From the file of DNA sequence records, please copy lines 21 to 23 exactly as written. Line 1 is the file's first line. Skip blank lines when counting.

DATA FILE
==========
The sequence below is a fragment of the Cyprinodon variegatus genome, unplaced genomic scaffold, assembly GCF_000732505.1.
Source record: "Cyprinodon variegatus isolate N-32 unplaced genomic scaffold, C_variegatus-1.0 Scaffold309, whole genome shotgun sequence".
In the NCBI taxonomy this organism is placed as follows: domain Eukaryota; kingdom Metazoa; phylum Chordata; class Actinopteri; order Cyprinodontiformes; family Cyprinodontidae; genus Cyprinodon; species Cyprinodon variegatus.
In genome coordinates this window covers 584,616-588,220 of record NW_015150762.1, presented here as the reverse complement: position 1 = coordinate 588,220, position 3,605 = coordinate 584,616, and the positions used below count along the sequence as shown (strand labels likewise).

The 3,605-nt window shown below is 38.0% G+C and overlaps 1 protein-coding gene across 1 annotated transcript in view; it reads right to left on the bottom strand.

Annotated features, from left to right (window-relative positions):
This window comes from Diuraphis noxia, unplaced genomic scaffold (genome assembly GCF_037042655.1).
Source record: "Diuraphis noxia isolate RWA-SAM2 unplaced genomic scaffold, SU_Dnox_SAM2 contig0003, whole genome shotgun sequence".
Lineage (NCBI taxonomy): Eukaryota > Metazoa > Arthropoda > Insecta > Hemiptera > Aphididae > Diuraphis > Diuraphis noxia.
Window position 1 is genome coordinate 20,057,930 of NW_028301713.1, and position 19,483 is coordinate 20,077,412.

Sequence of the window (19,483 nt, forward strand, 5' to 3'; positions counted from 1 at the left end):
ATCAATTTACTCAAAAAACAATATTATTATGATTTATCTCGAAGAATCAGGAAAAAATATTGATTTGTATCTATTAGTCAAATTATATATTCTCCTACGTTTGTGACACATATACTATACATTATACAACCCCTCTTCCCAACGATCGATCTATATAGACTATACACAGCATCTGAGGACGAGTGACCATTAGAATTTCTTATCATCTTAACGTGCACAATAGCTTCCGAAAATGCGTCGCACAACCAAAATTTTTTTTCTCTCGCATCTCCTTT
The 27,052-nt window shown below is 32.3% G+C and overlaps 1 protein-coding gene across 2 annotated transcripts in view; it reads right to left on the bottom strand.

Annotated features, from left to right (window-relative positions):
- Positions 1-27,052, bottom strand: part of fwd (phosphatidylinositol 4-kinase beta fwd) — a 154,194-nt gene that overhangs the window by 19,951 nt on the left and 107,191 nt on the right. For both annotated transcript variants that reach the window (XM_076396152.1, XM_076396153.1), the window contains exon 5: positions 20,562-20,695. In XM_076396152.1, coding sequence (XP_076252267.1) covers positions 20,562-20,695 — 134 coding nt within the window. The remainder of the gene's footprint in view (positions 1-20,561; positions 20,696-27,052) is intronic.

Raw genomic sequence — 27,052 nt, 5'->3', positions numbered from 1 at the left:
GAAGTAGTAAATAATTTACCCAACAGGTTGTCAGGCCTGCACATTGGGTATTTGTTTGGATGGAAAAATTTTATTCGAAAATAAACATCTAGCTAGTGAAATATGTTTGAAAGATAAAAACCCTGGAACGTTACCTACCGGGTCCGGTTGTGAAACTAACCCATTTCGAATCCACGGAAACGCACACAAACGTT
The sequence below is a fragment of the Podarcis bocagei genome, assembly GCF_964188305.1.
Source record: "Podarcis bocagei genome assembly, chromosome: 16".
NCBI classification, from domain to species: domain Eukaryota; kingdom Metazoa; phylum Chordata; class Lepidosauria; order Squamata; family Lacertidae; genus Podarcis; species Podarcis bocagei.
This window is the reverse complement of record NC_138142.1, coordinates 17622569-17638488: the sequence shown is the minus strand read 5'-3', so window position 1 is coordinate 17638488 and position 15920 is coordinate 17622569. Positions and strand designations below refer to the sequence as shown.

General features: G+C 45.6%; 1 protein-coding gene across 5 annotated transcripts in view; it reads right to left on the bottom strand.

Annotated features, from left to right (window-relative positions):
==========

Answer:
This window is the reverse complement of record NC_138142.1, coordinates 17622569-17638488: the sequence shown is the minus strand read 5'-3', so window position 1 is coordinate 17638488 and position 15920 is coordinate 17622569. Positions and strand designations below refer to the sequence as shown.

General features: G+C 45.6%; 1 protein-coding gene across 5 annotated transcripts in view; it reads right to left on the bottom strand.

Annotated features, from left to right (window-relative positions):